What exactly is a rigid hard tail?
Originally Posted by Godlikedog
Nope, doesn't sound right to me because I actually bias my bar mount lamps to aim more light up higher. I've found that illuminating more of my surroundings, including upper parts of the trees, keeps my vision from struggling to adapt to lit and unlit areas. And I don't want a sharp cutoff at a such a low height because I want to see what's hanging from the trees and up the next rise on the trail.
One of the more serious incidents I've had while riding at night was due a thorny vine was hanging across the trail at face height on the up side of a whoop-de-doo. I didn't see it because my lights at the time just didn't have the lumen output or beam spread to illuminate it and the vine caught me right across my glasses and tore up the bridge of my nose. I shudder to think what would have happened had I not been wearing eye protection.
I never thought about spiders; good point. I don't encounter them where I live now, which is pretty arid, but growing up in the mid-west, it seemed that they took it upon themselves to string their webs across the sidewalks as much as they could. Nowadays I imagine that the chipmunks play a game of chicken by darting in front of mountain bikers across the trail.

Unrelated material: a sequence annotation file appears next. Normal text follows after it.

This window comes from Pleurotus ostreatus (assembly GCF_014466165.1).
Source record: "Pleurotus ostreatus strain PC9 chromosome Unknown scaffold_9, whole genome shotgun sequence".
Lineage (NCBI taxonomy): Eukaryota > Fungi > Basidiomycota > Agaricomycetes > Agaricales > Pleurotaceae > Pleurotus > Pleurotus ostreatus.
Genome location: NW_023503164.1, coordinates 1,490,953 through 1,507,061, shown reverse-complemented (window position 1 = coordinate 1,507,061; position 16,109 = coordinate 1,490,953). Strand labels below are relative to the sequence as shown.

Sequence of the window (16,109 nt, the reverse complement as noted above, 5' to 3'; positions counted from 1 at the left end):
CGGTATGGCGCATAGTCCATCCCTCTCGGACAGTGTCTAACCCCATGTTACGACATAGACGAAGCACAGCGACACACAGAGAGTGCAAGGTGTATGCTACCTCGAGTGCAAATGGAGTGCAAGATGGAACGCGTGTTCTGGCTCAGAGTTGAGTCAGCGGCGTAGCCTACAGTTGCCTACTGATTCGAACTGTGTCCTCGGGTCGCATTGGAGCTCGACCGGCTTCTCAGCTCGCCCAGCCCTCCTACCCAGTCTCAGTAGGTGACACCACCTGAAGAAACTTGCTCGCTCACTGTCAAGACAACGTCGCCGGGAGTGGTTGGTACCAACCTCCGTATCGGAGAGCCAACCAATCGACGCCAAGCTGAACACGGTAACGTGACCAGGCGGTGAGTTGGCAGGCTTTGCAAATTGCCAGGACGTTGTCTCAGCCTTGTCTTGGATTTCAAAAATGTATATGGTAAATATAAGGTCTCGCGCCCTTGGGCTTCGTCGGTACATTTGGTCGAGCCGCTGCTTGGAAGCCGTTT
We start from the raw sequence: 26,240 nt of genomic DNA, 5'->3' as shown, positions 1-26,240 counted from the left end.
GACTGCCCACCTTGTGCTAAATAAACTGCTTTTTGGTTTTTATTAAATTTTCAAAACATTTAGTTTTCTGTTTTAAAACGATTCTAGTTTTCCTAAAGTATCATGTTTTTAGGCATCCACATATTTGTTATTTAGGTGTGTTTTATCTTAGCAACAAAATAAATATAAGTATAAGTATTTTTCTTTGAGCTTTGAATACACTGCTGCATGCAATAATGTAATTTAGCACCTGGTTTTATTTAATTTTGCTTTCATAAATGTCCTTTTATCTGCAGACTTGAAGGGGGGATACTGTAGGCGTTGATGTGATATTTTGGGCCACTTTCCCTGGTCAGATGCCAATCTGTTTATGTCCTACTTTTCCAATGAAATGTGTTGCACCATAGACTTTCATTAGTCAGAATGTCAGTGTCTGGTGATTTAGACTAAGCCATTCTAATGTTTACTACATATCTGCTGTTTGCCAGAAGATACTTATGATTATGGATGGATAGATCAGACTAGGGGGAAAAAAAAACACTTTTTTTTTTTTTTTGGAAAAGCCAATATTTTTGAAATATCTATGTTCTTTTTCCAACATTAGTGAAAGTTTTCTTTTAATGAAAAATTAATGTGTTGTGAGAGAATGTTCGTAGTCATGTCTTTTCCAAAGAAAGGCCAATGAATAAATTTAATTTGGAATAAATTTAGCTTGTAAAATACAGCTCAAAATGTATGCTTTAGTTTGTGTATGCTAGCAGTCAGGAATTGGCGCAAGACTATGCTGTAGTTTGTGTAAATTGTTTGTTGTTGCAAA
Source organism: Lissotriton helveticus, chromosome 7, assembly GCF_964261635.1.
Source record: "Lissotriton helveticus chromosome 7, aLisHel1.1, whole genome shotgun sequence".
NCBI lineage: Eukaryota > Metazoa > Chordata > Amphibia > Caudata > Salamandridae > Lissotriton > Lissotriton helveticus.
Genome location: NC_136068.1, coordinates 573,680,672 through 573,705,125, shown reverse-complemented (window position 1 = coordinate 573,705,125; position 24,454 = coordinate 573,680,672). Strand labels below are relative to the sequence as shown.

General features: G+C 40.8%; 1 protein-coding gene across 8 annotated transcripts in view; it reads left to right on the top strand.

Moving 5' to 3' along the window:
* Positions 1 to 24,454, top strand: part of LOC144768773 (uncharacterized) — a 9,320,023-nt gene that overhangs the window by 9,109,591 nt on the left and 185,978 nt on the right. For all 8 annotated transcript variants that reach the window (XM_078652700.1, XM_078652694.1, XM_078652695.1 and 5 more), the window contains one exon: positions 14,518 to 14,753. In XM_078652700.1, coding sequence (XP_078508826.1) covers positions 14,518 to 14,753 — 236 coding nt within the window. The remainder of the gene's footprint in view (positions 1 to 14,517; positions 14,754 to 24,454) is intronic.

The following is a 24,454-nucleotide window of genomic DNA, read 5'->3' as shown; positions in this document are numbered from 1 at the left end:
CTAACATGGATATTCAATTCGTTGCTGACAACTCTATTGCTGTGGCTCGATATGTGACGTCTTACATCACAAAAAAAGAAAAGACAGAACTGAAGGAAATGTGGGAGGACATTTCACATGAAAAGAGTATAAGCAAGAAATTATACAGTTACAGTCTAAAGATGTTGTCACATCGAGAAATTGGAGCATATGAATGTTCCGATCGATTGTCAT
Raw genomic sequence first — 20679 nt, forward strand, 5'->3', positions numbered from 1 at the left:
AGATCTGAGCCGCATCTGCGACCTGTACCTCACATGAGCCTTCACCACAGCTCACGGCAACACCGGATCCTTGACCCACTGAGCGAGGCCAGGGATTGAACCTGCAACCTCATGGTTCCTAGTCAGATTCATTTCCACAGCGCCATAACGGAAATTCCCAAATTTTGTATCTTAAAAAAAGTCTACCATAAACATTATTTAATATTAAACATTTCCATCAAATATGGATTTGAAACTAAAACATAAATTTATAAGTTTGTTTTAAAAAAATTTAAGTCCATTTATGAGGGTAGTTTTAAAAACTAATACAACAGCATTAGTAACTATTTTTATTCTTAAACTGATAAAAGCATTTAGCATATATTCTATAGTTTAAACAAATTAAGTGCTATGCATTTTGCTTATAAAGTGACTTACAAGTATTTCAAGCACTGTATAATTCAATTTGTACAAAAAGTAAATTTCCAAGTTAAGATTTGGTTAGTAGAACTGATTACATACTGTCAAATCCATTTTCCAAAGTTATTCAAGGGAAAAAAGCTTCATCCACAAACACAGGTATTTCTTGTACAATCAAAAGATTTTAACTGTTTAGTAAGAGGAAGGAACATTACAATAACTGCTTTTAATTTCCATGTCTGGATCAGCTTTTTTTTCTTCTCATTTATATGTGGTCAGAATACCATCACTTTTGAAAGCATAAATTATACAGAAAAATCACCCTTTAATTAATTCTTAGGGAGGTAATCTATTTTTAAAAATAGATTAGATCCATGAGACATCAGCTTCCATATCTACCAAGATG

I guess I'm noticing it more because I have a Gemini Olympia that I put wider angle optics on, and hey!, now I can see the treetops! When I am riding, I am frustrated by how simple the optics on these things are, even the original optics, which are the same off the shelf optics, just narrower. It seems like a lot could be done to even out the intensity and get the lumens in more appropriate places. I guess I should have looked into the Light and Motion products.
I have a Xera and an Olympia, and they suit my needs quite well, but I can't help but to want optimize it. And isn't that the spirit of this sub-forum? Isn't that what being a light nerd is all about? The engineer drive to get as many lumens as possible per watt, per gram, per dollar, and to figure out how they should utilized best(ly). It's optimizizing ratios that makes these things compelling, that makes us get obsessed with the details for lengthy periods of time. Making something strong isn't that interesting, but making something strong and lightweight becomes an interesting and never ending challenge. We've got lumens/watt, watts/gram, watt-hours/gram that we want to maximize, and pupil dilation we need to maximize, too. At some point, and I think I'm there with my lights, particularly with the hot spots, my pupils are just contracting if I go brighter.
I guess for those of you that just want a bright narrow beam with a lot of throw, the issue is simpler. I want a bit of that, but I want an even, broad flood also. 'Even' being a key word; the hot spots and abrupt lines of brightness changes really screw with your visual processing.
Originally Posted by Cat-man-do